Any accident that can unseat a rider can also cause serious abrasions, bruising, lacerations, and broken bones. While a helmet can protect you from suffering brain damage, it’s also important to wear proper eye protection, and durable, protective clothing that covers any exposed skin. Hands, feet, and joints such as ankles, knees, and elbows are particularly vulnerable.
2. Ride more defensively than when driving a car
It’s common for new riders to not be used to the fact that they’re not driving a car. It’s important to understand that motorcyclists need to interact with traffic differently than drivers. Drivers often fail to notice motorcyclists or don’t know how to safely drive in the immediate vicinity of a motorcyclist.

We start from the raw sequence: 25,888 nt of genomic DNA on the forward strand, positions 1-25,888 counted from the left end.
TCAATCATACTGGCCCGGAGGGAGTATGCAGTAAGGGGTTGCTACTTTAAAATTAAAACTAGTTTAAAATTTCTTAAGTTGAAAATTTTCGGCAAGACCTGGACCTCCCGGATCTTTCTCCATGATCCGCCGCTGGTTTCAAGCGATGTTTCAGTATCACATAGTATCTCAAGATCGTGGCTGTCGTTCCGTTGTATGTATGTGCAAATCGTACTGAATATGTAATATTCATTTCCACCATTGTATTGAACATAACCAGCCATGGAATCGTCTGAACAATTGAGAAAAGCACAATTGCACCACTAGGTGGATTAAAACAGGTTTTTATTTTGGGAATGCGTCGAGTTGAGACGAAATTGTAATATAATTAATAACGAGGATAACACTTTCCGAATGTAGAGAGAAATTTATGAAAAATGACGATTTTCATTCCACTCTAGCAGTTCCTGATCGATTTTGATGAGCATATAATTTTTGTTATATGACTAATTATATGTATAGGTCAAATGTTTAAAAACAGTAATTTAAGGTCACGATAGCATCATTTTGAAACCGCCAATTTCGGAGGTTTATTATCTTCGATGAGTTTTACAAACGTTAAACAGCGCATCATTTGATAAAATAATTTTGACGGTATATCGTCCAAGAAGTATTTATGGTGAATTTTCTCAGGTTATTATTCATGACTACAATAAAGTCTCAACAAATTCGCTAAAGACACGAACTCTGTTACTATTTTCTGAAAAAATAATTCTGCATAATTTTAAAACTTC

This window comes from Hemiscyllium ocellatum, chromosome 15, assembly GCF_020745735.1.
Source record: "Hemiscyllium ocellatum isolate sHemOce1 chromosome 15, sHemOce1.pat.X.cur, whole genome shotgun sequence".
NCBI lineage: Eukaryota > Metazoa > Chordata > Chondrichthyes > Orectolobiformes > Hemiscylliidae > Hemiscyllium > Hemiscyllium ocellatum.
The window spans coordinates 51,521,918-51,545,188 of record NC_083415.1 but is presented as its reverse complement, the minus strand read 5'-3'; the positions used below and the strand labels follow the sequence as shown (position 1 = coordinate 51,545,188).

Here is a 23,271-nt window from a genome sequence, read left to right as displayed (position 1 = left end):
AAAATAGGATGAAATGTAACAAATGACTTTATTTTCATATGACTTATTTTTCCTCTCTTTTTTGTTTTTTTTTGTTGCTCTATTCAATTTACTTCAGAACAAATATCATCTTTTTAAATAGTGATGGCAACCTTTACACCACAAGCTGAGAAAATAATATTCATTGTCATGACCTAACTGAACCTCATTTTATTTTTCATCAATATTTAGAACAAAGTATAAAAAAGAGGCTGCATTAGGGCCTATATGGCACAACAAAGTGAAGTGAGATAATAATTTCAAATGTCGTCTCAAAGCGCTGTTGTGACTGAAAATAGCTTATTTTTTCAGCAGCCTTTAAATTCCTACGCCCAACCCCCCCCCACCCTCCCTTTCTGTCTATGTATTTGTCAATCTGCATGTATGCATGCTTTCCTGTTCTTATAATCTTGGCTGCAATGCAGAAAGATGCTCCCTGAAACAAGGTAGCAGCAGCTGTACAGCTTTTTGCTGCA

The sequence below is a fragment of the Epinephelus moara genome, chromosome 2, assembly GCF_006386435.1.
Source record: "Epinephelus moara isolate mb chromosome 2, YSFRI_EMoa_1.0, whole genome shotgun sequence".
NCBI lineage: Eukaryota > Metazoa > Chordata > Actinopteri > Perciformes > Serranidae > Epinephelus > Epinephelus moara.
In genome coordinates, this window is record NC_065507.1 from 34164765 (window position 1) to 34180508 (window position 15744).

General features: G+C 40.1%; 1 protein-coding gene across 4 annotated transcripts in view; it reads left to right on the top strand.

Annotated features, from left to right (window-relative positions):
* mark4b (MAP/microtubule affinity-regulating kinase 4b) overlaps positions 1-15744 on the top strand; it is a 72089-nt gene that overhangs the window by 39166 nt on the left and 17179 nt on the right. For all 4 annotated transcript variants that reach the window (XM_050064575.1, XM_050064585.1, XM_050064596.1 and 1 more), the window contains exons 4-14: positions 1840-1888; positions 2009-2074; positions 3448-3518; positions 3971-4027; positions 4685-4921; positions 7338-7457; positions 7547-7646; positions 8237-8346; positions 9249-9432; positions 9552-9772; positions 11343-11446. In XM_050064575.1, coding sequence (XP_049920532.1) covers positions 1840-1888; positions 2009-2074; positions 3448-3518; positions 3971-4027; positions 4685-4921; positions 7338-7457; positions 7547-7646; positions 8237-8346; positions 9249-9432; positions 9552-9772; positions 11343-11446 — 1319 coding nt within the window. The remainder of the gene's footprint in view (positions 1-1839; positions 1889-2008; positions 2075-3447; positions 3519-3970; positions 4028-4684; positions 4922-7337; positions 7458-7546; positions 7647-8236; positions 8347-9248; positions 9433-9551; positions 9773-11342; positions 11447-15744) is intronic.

To stay safe, a motorcyclist needs to ride very defensively, developing good awareness of what’s around them, and adapting quickly to changing conditions. Sometimes that means simply paying attention to your surroundings, and other times it might mean surrendering the right of way to an aggressive driver, or braking to avoid a car that’s merging into your lane because the driver didn’t see you.
3. Always ride sober
Driving and riding under the influence of drugs or alcohol is illegal and dangerous under any circumstances. On a motorcycle, that danger is even more serious. Many drivers get behind the wheel or on their bike thinking that a little buzz won’t impair them too much. That’s untrue even in a car, but it’s especially wrong on a motorcycle.